Line Of Duty: Series 3, Episode 2 – Review

Steely Keeley is BACK!

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© Steffan Hill/BBC/World Productions

Written by Michael Lee.

If there was a graph to register the jaw-dropping moments in the second episode of Line Of Duty, then it would have recorded four extremely high, off the scale readings. It is notable that the severed head in a coolbox didn’t even even come close to episode two’s sensational peaks. Where do we start?

It has to be with the death of Danny Waldron in the opening minutes. Or ‘peak one’ as it’s otherwise known. Not only is it wonderful that this wasn’t another of those fake, quickly resolved cliffhangers but the sheer bravado of killing off the person everyone thought was the new lead this early on is beyond stunning. The way it was handled adds to the gravitas. There was no soaring music just a view of DC Arnott’s face from the ambulance as the bleeping stops and a voice says “Life extinct. 08.34”. It was so softly done yet had an impact capable of breaking Twitter. Was Danny a bluff by Jed Mercurio? To some extent, maybe but the bigger picture of his story might already be etched back in series one.

Just when it seemed to be going all Broadchurch 2 with two separate stories (a current case and a trial) the cat is let out of the bag and suddenly a volte face towards the camera finds steely Keeley (Hawes) is back in the house. Or in this case prison cell.  That’s right, Lindsay Denton is back (‘peak two!’) to mess with our collective consciousness again. It is frankly extraordinary that with all the hype nowadays they kept the whole thing such a closely guarded secret, serving as a reminder in this spoiler obsessed world that the element of surprise must never be taken for granted. It turns out we are at her retrial with Arnott’s methods in question, as is every bloody thing in this show.  To be critical, the court case literally came out of nowhere and its introduction felt clunky but the element of surprise in the Denton reveal made it worth it. She’s soon playing the jury just as she did us, the audience two years ago, Hawes revelling in her all-consuming shiftiness. Welcome back, Lindsay you wonderfully problematic creature you.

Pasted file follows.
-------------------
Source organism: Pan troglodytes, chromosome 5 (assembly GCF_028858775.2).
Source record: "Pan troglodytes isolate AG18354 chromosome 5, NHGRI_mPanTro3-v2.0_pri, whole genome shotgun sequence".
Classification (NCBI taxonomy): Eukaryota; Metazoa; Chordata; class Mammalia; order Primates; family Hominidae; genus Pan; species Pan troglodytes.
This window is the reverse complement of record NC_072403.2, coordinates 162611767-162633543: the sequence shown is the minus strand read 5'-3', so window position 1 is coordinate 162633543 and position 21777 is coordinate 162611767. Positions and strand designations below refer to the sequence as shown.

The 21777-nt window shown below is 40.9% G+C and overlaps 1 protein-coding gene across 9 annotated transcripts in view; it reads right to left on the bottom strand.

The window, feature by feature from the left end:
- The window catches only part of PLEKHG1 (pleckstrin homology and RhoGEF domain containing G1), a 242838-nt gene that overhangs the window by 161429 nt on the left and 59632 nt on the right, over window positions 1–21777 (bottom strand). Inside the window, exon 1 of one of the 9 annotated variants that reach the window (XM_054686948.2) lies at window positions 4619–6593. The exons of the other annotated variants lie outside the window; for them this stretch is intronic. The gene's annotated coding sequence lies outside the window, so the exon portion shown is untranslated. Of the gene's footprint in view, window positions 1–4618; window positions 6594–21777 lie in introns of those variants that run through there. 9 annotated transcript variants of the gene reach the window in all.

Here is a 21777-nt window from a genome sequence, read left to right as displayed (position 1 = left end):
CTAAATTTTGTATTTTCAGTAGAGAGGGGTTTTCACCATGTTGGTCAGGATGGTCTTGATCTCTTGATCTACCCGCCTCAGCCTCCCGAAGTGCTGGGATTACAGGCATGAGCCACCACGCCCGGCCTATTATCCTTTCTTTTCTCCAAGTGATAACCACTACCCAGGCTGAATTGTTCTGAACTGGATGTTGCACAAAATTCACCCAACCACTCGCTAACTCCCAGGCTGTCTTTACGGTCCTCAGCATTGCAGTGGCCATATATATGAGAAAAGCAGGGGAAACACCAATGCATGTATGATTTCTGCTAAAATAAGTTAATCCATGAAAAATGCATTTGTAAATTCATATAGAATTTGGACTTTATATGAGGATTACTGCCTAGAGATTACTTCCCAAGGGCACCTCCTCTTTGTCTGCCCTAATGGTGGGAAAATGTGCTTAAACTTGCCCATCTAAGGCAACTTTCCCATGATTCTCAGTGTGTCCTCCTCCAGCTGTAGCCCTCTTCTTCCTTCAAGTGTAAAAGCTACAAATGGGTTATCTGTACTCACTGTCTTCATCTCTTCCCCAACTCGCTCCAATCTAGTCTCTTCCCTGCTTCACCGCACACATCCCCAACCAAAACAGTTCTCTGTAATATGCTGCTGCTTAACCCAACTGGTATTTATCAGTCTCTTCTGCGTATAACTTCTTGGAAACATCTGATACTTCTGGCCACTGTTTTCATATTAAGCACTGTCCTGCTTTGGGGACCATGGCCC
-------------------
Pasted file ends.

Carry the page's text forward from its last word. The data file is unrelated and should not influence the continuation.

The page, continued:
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‘Peak three’ is the apparent suicide of Rod after his late night meeting with Hari. Could the family man really be on a murder spree? His world is unravelling as he seems to be paying for the “one mistake” he made. We don’t know what that mistake is yet? Or do we? Don’t worry if you’re not keeping up, there’s a lot to take in and the things we are supposed to take in usually serve as a red herring. Some lines that seem throwaway are essential with regard to the plot. A facial expression is also worth its weight in gold. Take Dot’s wry smile as he’s told the Ronan Murphy file is a dead-end. It’s wry for reasons we don’t know yet. Feck it. We don’t know anything. There’s plenty to ponder on Cottan alone. Why did he take the list from the envelope? What is his connection to Danny? Was he in the same football team as him? Was that Dot on the phone to Hari at the end? Will he finally be found out for the villain he is? How disrespectful is it to waste a good cup of tea?

Then there’s the rest. Is there a paedophile ring connection going on?  What is Hari’s dark secret? And not just the one about him killing Waldron. Is he all set to be the main player this series? Did he kill Rod or was it really suicide? Is Kate’s line of questioning the most unsubtle ever undertaken by a plant? Will Denton find freedom? Is Arnott’s job on the line? Murphy’s dog turned out to be alive but whose going to look after it now? Has anyone else got a headache?

For ‘peak four’ it is fitting that in this massive circle of deceit we end on Lindsay Denton alone in the cell rehearsing her lines as if she were an actor about to go on stage: “I had no prior knowledge of the operation to remove Tommy Hunter” Yes, Tommy Hunter. We are back there again. The camera closes in on that name as Dot burns the list. An unexpected full circle it may be, but Line Of Duty isn’t treading old ground, it’s heading in a straight line to classic TV status. 9/10